Hello fellow stewards! I am planning on starting a fruit orchard this fall & wanted to get your input. I recently saw the "Permaculture Orchard" video & wanted to see if anyone has any experience with his chosen technique of forcing the branches downward to focus the growth on fruit production. I was curious how this would affect the tree spacing and also any understory plantings. Would love to hear your input, pros, cons & or if you have other ideas on how you like to maintain your orchard?
We will be bringing in semi-dwarf & standard trees & would like to focus on beneficial multi-story plantings that are still easily accessible for us & others. Thanks so much everyone!
I can definitely vouch that a few trees need to have the branches pulled/trained down to get good fruit set and production. If you have your trees spaced correctly, they grow properly, and in the first few years you sort their growth out, there should be room for the branches being pulled down to improve the fruit set.
posted 2 years ago
Thanks so much for your feedback Deb! Can you tell me what you mean by spacing the trees correctly? What do you recommend for spacing and is the spacing different when forcing the branches downward as opposed to letting them branch upward? Do you like to pull all the branches down, or how do I know which ones to let grow up, if any? Do you grow anything on or under your trees? Thanks for letting me pick your brain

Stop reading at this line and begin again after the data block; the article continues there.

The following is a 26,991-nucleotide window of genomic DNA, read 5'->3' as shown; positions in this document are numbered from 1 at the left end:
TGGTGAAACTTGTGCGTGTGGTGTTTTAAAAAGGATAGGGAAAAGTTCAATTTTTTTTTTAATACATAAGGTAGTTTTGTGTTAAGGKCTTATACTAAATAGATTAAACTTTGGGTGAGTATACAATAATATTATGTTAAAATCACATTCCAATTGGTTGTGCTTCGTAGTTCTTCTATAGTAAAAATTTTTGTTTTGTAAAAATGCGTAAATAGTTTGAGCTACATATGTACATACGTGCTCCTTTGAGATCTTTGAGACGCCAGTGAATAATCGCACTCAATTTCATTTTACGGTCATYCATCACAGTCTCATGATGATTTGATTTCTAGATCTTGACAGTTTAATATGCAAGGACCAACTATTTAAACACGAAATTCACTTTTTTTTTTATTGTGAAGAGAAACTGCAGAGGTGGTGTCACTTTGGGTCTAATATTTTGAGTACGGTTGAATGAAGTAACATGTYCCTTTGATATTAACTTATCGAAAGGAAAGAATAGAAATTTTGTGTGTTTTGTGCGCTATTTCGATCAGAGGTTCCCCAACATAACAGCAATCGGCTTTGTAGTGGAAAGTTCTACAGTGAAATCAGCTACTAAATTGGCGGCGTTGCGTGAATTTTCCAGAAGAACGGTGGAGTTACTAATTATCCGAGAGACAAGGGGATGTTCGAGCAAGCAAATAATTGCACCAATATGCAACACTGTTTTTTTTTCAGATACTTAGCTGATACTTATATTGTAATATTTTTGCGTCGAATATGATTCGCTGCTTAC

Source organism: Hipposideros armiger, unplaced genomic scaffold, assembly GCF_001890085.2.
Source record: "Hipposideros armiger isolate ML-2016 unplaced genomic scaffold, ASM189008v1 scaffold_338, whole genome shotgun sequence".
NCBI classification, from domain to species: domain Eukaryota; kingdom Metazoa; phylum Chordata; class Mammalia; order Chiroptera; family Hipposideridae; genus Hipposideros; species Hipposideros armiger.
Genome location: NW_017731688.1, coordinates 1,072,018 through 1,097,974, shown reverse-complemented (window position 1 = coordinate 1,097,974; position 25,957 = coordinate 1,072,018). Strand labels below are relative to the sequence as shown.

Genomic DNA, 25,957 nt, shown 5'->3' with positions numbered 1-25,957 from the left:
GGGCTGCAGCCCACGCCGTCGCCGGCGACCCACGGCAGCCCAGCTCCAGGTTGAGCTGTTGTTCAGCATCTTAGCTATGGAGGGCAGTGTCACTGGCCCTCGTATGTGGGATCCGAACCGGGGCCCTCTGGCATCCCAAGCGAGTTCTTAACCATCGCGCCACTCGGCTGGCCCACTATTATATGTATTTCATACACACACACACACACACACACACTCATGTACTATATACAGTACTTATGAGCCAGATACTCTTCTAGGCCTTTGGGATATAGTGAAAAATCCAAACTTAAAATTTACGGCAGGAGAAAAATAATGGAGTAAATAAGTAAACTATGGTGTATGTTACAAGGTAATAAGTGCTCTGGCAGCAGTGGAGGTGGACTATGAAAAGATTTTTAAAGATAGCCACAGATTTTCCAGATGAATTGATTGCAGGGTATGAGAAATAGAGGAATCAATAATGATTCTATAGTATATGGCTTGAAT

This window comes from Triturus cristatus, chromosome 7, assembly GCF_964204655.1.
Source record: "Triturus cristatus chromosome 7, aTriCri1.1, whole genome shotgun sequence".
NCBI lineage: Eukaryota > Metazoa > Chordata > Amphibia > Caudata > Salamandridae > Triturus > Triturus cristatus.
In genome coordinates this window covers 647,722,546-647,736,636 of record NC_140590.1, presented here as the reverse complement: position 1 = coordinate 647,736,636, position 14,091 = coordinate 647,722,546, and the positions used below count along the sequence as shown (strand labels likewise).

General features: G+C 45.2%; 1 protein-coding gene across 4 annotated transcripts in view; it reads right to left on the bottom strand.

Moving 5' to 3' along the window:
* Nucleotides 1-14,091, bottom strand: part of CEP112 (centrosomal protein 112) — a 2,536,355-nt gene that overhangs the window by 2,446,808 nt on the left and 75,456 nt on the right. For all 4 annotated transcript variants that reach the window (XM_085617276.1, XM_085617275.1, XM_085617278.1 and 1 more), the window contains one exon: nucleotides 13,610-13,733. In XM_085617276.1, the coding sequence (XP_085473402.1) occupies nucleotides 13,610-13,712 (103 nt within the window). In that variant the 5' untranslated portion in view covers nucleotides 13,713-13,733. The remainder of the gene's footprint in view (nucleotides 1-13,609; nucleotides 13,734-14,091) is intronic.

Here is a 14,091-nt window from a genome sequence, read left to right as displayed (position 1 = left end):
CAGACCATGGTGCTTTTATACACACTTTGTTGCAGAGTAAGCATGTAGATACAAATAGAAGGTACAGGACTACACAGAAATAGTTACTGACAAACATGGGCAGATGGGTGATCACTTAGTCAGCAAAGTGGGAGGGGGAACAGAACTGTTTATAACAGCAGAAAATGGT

What are you planting, how tall are the trees expected to get, what is their normal mature shape.... usually you can find something that will give the height and diameter (a semi dwarf apple listed as 12-15 feet high and 10-12 feet wide for example). If you have the space you want to give room for the mature tree to be able to not touch the neighbor. Are you going to plant in straight rows, staggered rows, clumps?